Friday, September 25, 2009

Black Coffee and Daisies - Part I

It was an evening like any other and as usual my afternoon nap had extended well beyond it's usual duration. But what did I really have to look forward to, wouldn't it be better to just go back to sleep, dream a while longer, atleast there, some things, if not all, were right.

NO! came a scream from somewhere inside...stop feeling sorry for yourself and make something of the day...being locked and cooped up inside the apartment is no way to waste a perfectly fine evening. I unwillingly accepted the pep talk and made my way out of bed.

Ten minutes and a shower later, I was actually more optimistic about the imperfectness and tribulations of my life and how to deal with them, amazing what some hot water can do to your perspective. I knew what I needed, I grabbed my Jacket and keys and rushed out the door.

The weather outside was a little chilly, but just as welcoming as it seemed from my apartment window.

I decided to drive down to my favourite coffee house. That should do the trick, a nice dose of caffeine should give me the kick I so desperately needed. I parked my car in the nearly packed parking lot, and scurried towards the coffee house. As I pushed the door to enter, I was welcomed by a flurry of glares, emotions and aromas, some I was accustomed to and some that were new, some curious and some indifferent, some that made me feel comfortable and others that made me queasy. I scanned the room trying to locate my regular table, hopefully it had not been taken yet. It took some time for me to locate it. I knew where it was just that a place looks so different when it's full of people against when it's empty. To my delight it was empty, there are not many takers for a table in a quiet corner. I made my way through the crowd and took my seat. The table felt a little cut off from the rest of the coffee house, and that could be one of the reasons I liked it. It let me be.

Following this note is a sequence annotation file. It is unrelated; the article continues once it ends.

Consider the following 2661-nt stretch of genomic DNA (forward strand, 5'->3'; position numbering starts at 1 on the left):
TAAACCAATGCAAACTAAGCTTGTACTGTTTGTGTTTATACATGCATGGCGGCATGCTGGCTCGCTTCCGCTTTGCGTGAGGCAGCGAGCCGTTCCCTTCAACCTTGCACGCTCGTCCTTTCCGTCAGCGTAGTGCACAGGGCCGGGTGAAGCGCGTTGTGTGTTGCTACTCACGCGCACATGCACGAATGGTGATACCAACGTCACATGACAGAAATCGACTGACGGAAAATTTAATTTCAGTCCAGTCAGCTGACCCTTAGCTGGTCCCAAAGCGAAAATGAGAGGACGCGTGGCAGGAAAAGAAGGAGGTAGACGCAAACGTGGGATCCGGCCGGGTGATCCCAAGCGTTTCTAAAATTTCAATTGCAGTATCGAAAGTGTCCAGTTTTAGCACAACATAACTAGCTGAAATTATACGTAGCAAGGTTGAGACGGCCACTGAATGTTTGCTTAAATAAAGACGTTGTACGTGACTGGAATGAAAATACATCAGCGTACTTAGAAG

I was a constant visitor and had developed a cordial relationship with the owner, a chubby man in his late 40's, with a slight beer belly and a beaming smile, his spectacles constantly looked like they were going to fall off his nose any moment, but surprisingly they never did, like they were glued that way.

I hinted at the attendant and he knew what my order was. A while later, he placed a tray on my table with my order. I looked at the familiar contents of the tray. A blueberry swizzle and a cuppuccino.

Being a writer, one learns to observe one's sorrounding with an eye for detail. You learn to pick up stuff, the way people walk, they way they talk, sit, play with their hands, squint their eyes, their laughter, their frowns and a plethora of human emotions, habits and sensibilities.

Sitting on this table, was like being posted at a vantage point. The rest of the coffee house became a drama unfolding itself layer by layer, part by part. It helps to observe, that I have already stated, but it's more than that. It allows me to be both a spectator and a participant, even if it's a passive one. Allows me to be a part of their conversations and in a non-personal way become a part of a minute instant in their lives. Helps me to medicate the scars of my loneliness.

Anyways, the reason for writing this particular story is not to tell you about my tribulations as a writer or fish for sympathy. It's about what happened on this particular day that has stayed with me till today.